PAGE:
Exclusive Features

Making Your B2B Business Meetings Pay Off: Part 4

tED magazine is continuing this exclusive series,
Making Your B2B Business Meetings Pay Off, by interviewing a series of distributors and manufacturers who participate in B2B meetings. They tell us about what works best and what happens when the meetings do not go well. This series allows you to learn from the best practices and the mistakes to get the best return on your meeting investments.

by Bridget McCrea

If you want to impress a distributor sales rep who just put time and effort into planning for and attending a B2B sales meeting, try sending him follow-up notes, action points, and cut sheets within a few hours of wrapping up the pow-wow. “It’s great when manufacturers do follow-up on the same day,” says one outside sales rep for an NAED distributor in Pennsylvania. “We just finished up some joint calls with one supplier who had all of that information and more to us by about 9:30pm on the day of the meeting. That was pretty impressive.” 

Beyond impressing the outside sales rep, such diligence on the follow-up helped position that supplier as a firm that truly values the time, effort, and energy that all parties put into joint sales calls. “The sooner you can at least acknowledge that the meeting took place, and then answer any ‘hot point’ questions, the better,” says the sales rep, who realizes that same-day follow up isn’t always necessary or feasible. In those cases, he says a quick email – from the supplier, distributor, or both – stating that the materials are “being gathered and will be sent over within a week” is a good stand-in. “That at least buys you some time,” he says, “and lets the other party know that you didn’t just walk out of the door of the meeting room and forget about everything that was discussed.”

Inaction is the Biggest Challenge 
In assessing some of the other B2B meetings he’s been involved with over the last few quarters, the sales rep says one of his biggest challenges is inaction after the meeting has been completed and everyone has returned to their day-to-day jobs. “Even if we talk about a lot of great stuff and discuss some viable ideas, the odds that the information just sits idle are very high, unfortunately,” he says. “That’s where you really run into trouble with meetings, and everyone is guilty of it.”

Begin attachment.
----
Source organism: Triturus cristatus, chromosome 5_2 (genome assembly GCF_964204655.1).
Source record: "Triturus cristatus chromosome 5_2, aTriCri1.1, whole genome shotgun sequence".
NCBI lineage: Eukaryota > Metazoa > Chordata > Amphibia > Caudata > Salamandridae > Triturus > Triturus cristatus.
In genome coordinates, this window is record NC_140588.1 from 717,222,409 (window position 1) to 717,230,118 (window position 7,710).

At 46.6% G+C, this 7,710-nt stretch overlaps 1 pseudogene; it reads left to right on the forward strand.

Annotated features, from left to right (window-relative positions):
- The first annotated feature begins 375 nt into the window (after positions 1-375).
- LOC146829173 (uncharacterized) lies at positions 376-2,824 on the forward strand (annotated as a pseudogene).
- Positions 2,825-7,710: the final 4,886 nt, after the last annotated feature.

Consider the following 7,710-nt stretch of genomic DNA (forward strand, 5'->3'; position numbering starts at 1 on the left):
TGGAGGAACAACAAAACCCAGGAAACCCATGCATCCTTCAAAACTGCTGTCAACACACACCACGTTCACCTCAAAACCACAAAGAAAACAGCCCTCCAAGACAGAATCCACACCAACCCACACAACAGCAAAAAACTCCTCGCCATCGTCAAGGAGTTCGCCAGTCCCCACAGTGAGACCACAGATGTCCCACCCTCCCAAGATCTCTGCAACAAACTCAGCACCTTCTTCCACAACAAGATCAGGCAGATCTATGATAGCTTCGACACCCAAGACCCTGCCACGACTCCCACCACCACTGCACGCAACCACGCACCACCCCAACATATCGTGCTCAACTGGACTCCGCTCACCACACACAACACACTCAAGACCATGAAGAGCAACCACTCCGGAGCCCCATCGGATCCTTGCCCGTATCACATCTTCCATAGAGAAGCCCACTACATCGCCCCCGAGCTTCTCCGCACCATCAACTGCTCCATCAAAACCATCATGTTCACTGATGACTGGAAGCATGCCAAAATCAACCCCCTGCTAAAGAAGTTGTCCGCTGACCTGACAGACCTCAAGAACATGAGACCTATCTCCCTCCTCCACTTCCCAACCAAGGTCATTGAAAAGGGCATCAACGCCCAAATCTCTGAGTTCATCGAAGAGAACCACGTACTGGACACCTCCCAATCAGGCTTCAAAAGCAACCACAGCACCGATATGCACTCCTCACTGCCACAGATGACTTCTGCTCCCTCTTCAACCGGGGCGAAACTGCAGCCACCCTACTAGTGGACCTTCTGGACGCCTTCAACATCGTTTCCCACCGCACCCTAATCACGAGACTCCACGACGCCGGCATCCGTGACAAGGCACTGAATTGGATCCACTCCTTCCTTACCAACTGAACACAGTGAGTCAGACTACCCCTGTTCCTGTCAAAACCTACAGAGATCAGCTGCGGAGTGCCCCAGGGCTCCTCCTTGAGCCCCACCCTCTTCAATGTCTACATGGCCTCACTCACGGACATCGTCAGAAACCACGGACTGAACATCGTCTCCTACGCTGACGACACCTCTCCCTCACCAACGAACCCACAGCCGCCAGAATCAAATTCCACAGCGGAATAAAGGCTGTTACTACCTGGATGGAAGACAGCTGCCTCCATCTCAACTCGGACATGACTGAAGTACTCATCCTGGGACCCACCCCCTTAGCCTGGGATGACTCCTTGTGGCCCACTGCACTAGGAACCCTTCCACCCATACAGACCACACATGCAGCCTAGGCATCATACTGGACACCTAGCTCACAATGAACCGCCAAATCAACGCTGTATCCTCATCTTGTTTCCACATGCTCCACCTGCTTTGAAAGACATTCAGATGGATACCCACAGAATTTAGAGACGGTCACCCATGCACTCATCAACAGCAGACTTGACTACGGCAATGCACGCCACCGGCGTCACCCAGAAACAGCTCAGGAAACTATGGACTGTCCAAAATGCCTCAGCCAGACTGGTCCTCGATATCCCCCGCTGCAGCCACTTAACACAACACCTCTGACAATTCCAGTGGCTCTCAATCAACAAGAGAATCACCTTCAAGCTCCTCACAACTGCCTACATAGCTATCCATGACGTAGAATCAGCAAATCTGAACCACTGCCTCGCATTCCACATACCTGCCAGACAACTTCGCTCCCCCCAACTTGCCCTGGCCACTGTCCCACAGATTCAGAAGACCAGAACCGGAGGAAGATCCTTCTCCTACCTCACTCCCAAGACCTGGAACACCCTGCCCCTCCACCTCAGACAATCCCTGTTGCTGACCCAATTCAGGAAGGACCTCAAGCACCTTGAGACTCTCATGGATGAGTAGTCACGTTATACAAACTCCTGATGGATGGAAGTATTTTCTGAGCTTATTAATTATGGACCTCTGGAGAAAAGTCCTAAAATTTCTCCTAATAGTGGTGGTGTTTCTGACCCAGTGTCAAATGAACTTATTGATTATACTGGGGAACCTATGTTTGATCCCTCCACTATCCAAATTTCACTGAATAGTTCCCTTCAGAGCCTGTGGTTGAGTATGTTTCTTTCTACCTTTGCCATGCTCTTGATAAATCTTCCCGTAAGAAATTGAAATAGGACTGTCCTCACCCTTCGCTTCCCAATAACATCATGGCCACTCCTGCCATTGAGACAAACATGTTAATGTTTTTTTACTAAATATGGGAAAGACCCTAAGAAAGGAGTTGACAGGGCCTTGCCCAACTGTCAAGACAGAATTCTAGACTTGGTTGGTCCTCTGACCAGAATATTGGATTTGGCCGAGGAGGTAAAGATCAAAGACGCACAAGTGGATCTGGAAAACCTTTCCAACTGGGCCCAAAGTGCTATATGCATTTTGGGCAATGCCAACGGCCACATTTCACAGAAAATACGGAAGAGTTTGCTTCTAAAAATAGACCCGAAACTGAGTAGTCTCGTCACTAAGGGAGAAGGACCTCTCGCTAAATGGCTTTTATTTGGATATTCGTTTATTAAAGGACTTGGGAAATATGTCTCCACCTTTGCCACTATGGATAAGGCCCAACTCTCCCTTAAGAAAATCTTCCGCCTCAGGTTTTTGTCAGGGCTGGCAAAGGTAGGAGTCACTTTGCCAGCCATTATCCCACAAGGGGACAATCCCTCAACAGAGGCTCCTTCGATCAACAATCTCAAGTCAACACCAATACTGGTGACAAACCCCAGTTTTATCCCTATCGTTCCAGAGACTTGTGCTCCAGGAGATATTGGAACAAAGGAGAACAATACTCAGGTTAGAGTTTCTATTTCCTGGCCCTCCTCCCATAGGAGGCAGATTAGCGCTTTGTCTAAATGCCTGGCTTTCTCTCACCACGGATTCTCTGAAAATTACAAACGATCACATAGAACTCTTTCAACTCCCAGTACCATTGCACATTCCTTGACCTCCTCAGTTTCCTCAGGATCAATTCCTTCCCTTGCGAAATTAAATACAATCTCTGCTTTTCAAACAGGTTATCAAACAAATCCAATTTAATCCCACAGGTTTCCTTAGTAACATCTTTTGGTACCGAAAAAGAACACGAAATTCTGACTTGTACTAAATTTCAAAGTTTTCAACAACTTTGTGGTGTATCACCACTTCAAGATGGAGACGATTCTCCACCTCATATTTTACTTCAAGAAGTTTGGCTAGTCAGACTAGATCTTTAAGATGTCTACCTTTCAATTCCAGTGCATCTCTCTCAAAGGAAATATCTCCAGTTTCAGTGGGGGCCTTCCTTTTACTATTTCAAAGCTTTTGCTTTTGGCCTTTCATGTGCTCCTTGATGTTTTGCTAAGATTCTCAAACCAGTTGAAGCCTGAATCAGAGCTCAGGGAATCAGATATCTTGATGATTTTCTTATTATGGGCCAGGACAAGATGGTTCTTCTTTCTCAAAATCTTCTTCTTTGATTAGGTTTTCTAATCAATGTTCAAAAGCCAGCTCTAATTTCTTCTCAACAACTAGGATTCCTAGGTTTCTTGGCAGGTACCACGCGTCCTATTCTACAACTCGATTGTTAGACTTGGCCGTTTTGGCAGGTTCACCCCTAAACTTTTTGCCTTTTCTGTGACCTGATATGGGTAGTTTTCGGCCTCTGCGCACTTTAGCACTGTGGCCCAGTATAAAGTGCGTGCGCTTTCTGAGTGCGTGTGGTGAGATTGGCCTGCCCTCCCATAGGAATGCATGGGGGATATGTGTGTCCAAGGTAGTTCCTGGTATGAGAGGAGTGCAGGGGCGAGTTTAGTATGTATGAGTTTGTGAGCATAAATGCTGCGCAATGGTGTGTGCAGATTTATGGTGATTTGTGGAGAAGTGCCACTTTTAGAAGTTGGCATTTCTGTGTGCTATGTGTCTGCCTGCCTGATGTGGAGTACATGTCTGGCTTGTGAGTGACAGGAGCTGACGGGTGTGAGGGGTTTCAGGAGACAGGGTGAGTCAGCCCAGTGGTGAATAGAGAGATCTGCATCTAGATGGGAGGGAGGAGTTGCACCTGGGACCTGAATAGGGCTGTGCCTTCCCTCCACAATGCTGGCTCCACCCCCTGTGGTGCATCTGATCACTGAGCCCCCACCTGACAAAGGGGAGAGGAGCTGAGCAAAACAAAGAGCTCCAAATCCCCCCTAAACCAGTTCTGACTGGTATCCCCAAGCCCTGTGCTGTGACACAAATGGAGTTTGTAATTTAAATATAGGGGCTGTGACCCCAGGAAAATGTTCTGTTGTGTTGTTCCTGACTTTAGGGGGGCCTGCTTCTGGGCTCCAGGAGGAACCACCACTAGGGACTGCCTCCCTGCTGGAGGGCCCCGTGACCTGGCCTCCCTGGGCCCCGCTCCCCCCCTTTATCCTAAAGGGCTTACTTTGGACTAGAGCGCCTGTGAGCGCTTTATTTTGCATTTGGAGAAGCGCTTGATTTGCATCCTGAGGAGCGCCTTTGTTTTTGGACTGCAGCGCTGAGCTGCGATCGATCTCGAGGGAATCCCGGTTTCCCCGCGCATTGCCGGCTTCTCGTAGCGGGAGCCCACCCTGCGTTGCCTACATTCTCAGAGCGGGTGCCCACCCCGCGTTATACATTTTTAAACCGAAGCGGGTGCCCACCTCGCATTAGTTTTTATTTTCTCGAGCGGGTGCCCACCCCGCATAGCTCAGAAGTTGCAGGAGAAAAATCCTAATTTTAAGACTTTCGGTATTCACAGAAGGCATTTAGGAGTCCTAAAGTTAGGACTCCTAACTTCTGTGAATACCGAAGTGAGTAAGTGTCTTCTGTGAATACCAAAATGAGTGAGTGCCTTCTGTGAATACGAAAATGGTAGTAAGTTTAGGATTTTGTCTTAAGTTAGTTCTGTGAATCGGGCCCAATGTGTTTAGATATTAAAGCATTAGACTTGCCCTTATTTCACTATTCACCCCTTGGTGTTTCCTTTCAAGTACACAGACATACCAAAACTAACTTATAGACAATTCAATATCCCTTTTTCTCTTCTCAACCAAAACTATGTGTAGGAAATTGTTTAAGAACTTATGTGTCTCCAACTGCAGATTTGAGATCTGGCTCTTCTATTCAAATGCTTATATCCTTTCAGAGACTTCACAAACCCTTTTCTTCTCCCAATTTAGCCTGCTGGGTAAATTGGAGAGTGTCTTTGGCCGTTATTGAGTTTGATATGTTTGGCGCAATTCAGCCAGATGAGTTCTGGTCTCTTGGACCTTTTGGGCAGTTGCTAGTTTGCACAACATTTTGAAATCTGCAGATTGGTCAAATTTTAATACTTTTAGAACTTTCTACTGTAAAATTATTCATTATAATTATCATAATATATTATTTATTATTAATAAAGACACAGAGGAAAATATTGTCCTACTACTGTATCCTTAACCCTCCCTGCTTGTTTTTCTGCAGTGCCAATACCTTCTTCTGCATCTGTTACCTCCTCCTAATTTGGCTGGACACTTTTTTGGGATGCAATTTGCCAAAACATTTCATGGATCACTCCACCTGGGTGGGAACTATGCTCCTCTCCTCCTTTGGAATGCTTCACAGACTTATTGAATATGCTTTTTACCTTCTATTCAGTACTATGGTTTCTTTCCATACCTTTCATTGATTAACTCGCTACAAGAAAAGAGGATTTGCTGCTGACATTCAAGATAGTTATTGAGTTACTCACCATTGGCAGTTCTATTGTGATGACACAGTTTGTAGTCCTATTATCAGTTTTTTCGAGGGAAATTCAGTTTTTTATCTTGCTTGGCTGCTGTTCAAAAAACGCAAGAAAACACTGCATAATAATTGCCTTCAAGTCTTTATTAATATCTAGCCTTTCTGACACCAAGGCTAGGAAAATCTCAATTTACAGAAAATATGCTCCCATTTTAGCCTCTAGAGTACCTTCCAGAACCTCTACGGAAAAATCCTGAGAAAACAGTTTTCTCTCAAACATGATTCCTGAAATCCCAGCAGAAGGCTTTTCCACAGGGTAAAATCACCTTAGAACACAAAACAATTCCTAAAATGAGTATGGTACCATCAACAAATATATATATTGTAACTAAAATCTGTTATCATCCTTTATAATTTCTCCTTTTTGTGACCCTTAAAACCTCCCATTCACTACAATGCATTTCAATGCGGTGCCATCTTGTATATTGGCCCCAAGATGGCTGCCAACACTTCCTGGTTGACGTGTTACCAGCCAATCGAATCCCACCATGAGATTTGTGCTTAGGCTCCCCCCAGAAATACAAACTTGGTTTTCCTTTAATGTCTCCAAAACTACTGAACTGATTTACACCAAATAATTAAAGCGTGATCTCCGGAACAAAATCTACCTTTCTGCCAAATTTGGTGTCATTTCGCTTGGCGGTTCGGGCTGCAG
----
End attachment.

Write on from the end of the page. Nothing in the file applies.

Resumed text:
Take the recent annual sales meeting that the Pennsylvania distributor participated in with its strategic partners/suppliers. The meeting was supposed to center on strategic planning for the coming year, but instead it “basically just turned into a product show,” the rep recalls. “There was a definite lack of planning on the part of our suppliers, whether it was the manufacturers’ reps or the suppliers themselves that participated,” he laments. “From these events, we’re really looking for more than just a product demo or design announcements; it’s about more than that.”

Digging down a little deeper into this particular issue, the sales rep says he’s picked up on a noticeable lack of actual customer group targeting (for specific products and applications) on the part of his firm’s supplier base. This goes hand-in-hand with the bigger picture: suppliers don’t come to the table with well-thought-out strategic plans anymore. “Most of the time the interactions revolve around reporting on past sessions or displaying new products,” he says, “versus putting any effort into a planned, market-focused approach.”

Some Are Better Than Others 
When the sales rep and his team sit down with multiple suppliers (generally 5-6 at any given meeting), the group uses a formal or verbal “scorecard” system to determine which manufacturers “did the best in presenting a goal and then achieving that goal within the designated timeframe,” the sales rep says. “Everything is scored, whether it’s on a card or just used as a basis of comparison. We discuss everything after the event and look at things like how the supplier presented itself, the impact that it made, and whether any actual plans were formulated (or not).”
For this and other reasons, the sales rep says manufacturers shouldn’t take B2B meetings lightly. During an era when few professionals have any hours in the day to waste, every minute is precious. “At the end of the meeting, it shouldn’t be just, ‘Well thanks for showing up and giving us this really nice presentation about your new products, we’ll see you later,’” he says. “Nothing ever comes of that. What we’d really like to see are meetings that are looked upon as the start of a discussion, with more to follow at a later date. We’re all striving for that, but it’s something that some companies do better than others at this point.”

Up next in our Making Your B2B Business Meetings Pay Off series: It’s all in the follow-up. Stay tuned to read more soon.

This is part four in our series. Read part one here, part two here and part three here.


McCrea is a Florida-based writer who covers business, industrial, and educational topics for a variety of magazines and journals. You can reach her at bridgetmc@earthlink.net or visit her website at www.expertghostwriter.net


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